Does the latest polling vindicate Neil Kinnock’s warning that devolution would result in an ‘English backlash’?
Whatever the outcome of next month’s independence referendum people in England want a hard line to be taken with the Scots, the latest major survey of English public opinion suggests.
The latest Future of England Survey found a hardening of attitudes regardless of the outcome in September’s referendum. The new research suggests that English voters oppose sharing the pound with an independent Scotland, want public spending there reduced in the event of a no vote and are broadly pessimistic about future relations between the two countries.
The findings of the Survey contradict some of the key proposals put forward by the pro-union parties to offer Scotland further powers if independence is rejected; the findings are also at odds with those of the Scottish Government regarding what should follow from a Yes vote.
By an overwhelming margin of more than five to one, English voters agree that, after a no vote, ‘Scottish MPs should be prevented from voting on laws that apply only in England’. Both Labour and the Liberal Democrats have explicitly ruled out implementing the proposal for ‘English votes for English laws’ set out by the UK government’s McKay commission last year. “This is research that helps the nationalists. It allows them to claim that the English just aren’t that into us and if this notion is modestly contradicted by the fact the English would like the Union to be maintained it is given at least some support by the poll’s other findings” Alex Massie wrote in The Spectator.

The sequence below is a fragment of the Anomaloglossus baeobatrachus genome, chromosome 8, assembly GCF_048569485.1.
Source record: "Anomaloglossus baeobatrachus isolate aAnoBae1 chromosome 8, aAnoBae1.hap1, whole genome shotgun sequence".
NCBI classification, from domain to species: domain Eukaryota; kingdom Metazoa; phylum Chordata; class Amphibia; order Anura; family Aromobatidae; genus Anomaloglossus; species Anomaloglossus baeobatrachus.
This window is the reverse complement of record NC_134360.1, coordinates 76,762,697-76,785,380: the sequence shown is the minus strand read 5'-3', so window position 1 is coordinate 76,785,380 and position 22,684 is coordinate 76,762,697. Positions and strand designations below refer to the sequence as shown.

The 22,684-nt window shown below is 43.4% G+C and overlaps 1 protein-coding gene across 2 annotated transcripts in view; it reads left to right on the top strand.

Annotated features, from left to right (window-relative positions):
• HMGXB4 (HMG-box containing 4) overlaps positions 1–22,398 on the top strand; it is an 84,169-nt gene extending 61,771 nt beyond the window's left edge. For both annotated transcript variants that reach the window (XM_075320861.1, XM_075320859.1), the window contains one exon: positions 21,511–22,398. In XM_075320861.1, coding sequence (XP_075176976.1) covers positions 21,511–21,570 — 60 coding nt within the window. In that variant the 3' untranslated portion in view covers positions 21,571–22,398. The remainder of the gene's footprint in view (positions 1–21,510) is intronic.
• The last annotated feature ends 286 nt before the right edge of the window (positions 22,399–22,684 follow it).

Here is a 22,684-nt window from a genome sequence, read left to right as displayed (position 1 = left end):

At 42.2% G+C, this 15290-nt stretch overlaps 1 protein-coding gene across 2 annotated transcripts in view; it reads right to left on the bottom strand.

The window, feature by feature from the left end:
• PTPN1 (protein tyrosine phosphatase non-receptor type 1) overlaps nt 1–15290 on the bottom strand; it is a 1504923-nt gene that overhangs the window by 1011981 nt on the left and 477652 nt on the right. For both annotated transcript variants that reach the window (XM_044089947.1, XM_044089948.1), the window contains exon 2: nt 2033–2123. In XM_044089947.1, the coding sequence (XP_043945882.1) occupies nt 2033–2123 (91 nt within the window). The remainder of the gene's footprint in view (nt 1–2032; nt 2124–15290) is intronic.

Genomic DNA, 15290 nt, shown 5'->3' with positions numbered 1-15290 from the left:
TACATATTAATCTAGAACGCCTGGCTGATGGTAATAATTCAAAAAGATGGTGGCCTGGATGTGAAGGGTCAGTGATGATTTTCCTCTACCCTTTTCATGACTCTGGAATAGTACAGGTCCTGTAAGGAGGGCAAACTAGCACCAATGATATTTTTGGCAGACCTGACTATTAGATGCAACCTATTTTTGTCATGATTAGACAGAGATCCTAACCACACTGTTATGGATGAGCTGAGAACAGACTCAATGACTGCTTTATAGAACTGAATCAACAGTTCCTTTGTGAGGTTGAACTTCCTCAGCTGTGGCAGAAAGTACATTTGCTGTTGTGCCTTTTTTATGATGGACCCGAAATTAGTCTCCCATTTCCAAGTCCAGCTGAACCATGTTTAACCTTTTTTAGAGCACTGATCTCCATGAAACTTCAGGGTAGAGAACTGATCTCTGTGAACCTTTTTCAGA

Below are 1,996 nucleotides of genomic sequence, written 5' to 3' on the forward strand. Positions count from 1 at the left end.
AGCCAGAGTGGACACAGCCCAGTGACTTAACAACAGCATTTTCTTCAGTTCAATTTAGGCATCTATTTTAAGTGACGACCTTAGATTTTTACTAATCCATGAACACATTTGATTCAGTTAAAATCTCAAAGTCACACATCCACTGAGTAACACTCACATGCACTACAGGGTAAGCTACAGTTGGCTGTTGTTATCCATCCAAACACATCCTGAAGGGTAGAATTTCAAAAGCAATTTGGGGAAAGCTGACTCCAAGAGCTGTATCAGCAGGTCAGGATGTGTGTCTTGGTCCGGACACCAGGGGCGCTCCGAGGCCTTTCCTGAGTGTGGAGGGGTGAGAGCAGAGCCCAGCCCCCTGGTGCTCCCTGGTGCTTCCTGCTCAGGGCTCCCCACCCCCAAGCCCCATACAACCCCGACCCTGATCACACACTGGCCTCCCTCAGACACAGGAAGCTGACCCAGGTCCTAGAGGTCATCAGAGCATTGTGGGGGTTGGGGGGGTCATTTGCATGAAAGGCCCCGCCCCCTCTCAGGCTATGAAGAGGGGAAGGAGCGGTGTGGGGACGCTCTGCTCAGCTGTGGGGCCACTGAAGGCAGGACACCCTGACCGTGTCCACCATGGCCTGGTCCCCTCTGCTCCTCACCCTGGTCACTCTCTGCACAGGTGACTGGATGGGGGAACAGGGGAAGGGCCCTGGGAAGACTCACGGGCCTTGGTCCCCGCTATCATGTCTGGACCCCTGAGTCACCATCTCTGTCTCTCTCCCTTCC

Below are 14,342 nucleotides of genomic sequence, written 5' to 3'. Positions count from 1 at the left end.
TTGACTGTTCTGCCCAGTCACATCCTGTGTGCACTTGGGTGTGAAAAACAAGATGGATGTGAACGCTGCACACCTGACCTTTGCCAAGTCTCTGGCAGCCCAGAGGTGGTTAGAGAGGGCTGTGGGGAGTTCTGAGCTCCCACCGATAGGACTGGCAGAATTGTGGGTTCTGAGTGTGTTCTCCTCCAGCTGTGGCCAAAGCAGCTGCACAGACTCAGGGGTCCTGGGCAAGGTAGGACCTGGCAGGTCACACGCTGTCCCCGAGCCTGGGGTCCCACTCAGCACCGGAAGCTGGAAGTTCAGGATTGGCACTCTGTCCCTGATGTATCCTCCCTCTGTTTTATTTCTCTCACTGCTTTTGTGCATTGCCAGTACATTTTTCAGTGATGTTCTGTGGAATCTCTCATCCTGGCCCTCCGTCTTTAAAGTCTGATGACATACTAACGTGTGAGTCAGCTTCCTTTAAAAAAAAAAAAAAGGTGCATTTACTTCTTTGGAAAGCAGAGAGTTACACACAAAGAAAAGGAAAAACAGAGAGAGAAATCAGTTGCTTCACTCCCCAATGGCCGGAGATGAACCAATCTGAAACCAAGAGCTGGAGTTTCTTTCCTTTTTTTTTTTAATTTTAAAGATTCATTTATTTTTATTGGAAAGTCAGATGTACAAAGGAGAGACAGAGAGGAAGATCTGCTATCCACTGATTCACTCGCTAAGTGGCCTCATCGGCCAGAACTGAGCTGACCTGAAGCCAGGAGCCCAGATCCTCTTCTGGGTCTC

Over half the respondents also believe that public spending in Scotland should be reduced to the UK average following a no vote, putting them at odds with the commitment of the three main pro-union parties to continue funding in Scotland via the Barnett formula. “A clear inference from the research is that, whatever the result, relations between the English and the Scots could become increasingly hostile in the years to come” Martin Kettle write in the Guardian; “Politicians of most stripes on both sides of the border have an interest in pretending this is not so. But the message of the research is hard to deny”.
The authoritative survey of English opinion on constitutional issues was undertaken by researchers at Cardiff and Edinburgh Universities. The Survey consulted a representative sample of 3695 adults in England; it was undertaken in late April 2014 by the polling agency YouGov.
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